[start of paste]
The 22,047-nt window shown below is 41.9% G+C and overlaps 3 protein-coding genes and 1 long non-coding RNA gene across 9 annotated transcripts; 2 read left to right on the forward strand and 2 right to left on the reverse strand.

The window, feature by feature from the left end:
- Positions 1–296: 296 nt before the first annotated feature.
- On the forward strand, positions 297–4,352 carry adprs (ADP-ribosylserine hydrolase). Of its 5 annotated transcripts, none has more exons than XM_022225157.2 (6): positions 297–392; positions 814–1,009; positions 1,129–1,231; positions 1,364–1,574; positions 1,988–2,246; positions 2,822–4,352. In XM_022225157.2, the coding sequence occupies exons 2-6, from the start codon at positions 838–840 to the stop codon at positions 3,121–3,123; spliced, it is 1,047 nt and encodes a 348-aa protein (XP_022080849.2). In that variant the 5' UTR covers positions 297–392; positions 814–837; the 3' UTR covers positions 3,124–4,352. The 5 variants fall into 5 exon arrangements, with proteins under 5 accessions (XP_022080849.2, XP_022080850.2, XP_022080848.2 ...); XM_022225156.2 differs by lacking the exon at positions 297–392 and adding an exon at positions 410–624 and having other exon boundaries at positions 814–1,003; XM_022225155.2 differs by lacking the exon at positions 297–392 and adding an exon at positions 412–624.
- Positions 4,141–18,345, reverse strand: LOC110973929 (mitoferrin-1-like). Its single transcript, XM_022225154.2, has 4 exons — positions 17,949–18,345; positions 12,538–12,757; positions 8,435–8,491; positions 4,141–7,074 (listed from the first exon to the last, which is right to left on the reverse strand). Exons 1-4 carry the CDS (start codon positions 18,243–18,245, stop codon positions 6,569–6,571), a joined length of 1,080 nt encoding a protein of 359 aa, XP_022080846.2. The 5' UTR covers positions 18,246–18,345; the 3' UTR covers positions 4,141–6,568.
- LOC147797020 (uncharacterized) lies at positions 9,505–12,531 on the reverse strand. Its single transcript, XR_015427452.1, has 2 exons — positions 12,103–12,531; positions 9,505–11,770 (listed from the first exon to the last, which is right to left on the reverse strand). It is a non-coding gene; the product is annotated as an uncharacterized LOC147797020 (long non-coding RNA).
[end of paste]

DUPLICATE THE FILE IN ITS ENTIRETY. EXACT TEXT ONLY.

The 22,047-nt window shown below is 41.9% G+C and overlaps 3 protein-coding genes and 1 long non-coding RNA gene across 9 annotated transcripts; 2 read left to right on the forward strand and 2 right to left on the reverse strand.

The window, feature by feature from the left end:
- Positions 1–296: 296 nt before the first annotated feature.
- On the forward strand, positions 297–4,352 carry adprs (ADP-ribosylserine hydrolase). Of its 5 annotated transcripts, none has more exons than XM_022225157.2 (6): positions 297–392; positions 814–1,009; positions 1,129–1,231; positions 1,364–1,574; positions 1,988–2,246; positions 2,822–4,352. In XM_022225157.2, the coding sequence occupies exons 2-6, from the start codon at positions 838–840 to the stop codon at positions 3,121–3,123; spliced, it is 1,047 nt and encodes a 348-aa protein (XP_022080849.2). In that variant the 5' UTR covers positions 297–392; positions 814–837; the 3' UTR covers positions 3,124–4,352. The 5 variants fall into 5 exon arrangements, with proteins under 5 accessions (XP_022080849.2, XP_022080850.2, XP_022080848.2 ...); XM_022225156.2 differs by lacking the exon at positions 297–392 and adding an exon at positions 410–624 and having other exon boundaries at positions 814–1,003; XM_022225155.2 differs by lacking the exon at positions 297–392 and adding an exon at positions 412–624.
- Positions 4,141–18,345, reverse strand: LOC110973929 (mitoferrin-1-like). Its single transcript, XM_022225154.2, has 4 exons — positions 17,949–18,345; positions 12,538–12,757; positions 8,435–8,491; positions 4,141–7,074 (listed from the first exon to the last, which is right to left on the reverse strand). Exons 1-4 carry the CDS (start codon positions 18,243–18,245, stop codon positions 6,569–6,571), a joined length of 1,080 nt encoding a protein of 359 aa, XP_022080846.2. The 5' UTR covers positions 18,246–18,345; the 3' UTR covers positions 4,141–6,568.
- LOC147797020 (uncharacterized) lies at positions 9,505–12,531 on the reverse strand. Its single transcript, XR_015427452.1, has 2 exons — positions 12,103–12,531; positions 9,505–11,770 (listed from the first exon to the last, which is right to left on the reverse strand). It is a non-coding gene; the product is annotated as an uncharacterized LOC147797020 (long non-coding RNA).